Latrell was moving from Head Start to kindergarten. Ho Lynn was moving
from one daycare center to another. Kevin was moving across town. Although
their situations were different, each youngster was in need of a parent
who could respond effectively to Transition Time.
"Time" is the key word in the Transition Time phrase. It takes time
for a parent to structure and create conditions that can get a child ready
to make a smooth transition. It takes time for a child to get used to
and embrace a new situation. It takes time for a parent to tune into and
respond effectively to a child's positive and negative reactions to the
change. To smooth a Transition Time for your child, take time to read
and consider the Five Steps to Effective Transitions that follow.
Transition Step No. 1: Be honest and open with your child, keeping him
or her informed of your plans as they develop. Give your child the real
reasons why the transition is necessary. A minor transition for you can
be a big deal for your child. Remember, to a four-year-old, the last two
years represent half of his or her life.
Transition Step No. 2: Arrange for a visitation. Tell your child, "We're
going to see how the new school works." Set up your visitation as though
you were checking the school out, looking it over. Treat this as an exploration,
an adventure in discovery. Give your child and yourself some things to
look for; for example, How is this school the same and how is it different
from the last school? Let's find out what you like and don't like about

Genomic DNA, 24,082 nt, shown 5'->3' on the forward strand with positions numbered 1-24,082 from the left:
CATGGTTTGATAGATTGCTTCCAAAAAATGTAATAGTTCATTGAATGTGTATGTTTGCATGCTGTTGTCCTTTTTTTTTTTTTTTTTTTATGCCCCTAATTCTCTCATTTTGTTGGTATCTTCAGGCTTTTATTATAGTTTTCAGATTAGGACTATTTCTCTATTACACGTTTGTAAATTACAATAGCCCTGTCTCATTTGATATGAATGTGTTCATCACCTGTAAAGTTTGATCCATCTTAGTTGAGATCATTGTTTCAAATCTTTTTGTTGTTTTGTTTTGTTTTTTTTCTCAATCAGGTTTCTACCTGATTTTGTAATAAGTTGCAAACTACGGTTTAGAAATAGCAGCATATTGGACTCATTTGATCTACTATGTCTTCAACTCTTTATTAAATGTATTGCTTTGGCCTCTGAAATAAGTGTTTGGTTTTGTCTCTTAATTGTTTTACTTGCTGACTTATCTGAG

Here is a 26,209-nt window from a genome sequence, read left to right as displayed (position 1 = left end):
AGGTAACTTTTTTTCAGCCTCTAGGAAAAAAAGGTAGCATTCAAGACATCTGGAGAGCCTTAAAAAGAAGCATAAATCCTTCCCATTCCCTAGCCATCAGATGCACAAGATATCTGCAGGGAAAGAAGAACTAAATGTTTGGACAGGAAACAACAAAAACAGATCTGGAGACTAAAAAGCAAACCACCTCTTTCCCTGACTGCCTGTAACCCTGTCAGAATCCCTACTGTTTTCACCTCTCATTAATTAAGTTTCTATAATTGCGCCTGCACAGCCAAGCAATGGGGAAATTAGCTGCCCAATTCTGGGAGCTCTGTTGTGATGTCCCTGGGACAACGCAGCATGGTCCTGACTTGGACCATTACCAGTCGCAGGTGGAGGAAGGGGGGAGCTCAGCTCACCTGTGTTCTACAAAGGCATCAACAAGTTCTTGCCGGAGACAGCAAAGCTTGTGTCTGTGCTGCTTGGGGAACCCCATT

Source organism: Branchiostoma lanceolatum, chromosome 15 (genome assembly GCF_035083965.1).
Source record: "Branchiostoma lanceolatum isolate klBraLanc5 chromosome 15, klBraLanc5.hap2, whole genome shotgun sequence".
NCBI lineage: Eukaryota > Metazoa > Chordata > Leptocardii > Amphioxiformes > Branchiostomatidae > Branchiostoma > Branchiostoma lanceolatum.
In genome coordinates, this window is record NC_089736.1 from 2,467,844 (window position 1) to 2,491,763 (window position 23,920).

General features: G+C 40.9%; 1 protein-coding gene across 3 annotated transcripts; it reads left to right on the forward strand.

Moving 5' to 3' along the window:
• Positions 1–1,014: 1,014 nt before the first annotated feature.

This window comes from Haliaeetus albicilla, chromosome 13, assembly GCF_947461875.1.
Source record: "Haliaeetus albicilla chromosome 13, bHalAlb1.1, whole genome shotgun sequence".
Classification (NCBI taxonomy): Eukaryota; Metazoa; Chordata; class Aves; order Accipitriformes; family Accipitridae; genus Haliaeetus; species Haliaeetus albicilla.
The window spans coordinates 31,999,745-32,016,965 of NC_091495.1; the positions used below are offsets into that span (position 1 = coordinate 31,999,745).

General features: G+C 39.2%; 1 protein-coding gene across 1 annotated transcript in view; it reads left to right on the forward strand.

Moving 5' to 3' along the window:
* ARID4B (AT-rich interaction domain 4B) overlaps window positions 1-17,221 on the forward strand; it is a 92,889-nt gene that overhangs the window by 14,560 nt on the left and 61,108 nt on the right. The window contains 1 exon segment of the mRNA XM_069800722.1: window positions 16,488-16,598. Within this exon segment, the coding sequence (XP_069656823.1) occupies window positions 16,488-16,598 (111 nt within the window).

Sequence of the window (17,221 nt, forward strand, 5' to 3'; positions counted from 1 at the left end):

Transition Step No. 3: Debrief the visitation. After the visitation,
ask your child what looked fun and what sounded interesting about the
new school. "What surprised you?" is a question that often produces helpful
dialogue. "Did you see anything exciting or scary?" is another. Your goal
here is to get your child talking. Your job during the debriefing is to
give your child an opportunity to describe what he or she heard, saw,
and felt. Concentrate on getting information, not on giving information.
As your child talks about the experience, your child will move through
it and be freed up from places where he or she might have become stuck.
Transition Step No. 4: Demonstrate understanding by granting in fantasy
what you cannot grant in reality. A child faced with a big transition
will often remark, "I like my old school better" or "I don't
want a new teacher." Here it is not helpful to attempt reassurance with
comments such as, "You'll get used to it in time" or "Just give it a chance.
You'll probably end up liking it better." It is more helpful to use parent
talk that demonstrates your understanding of your child's experience by
recognizing and honoring his or her wish. "You wish you could stay with
Miss Sally forever" shows empathy and understanding, while helping your
child to feel heard. "You'd like it best if you could pick your own teacher"
tunes into your child's fantasy without communicating that the wish will
Transition Step No. 5: Send your child a capability message. "I know
you can handle it" or "I know you are up to it" are examples of parent
talk that sends the message, "I see you as capable." "I know you can handle
it" does not communicate that everything will be wonderful; it just lets
your child know you believe he or she can handle whatever occurs.
Implement the Five Steps to Effective Transitions to help your child
deal with change. I know you can handle it.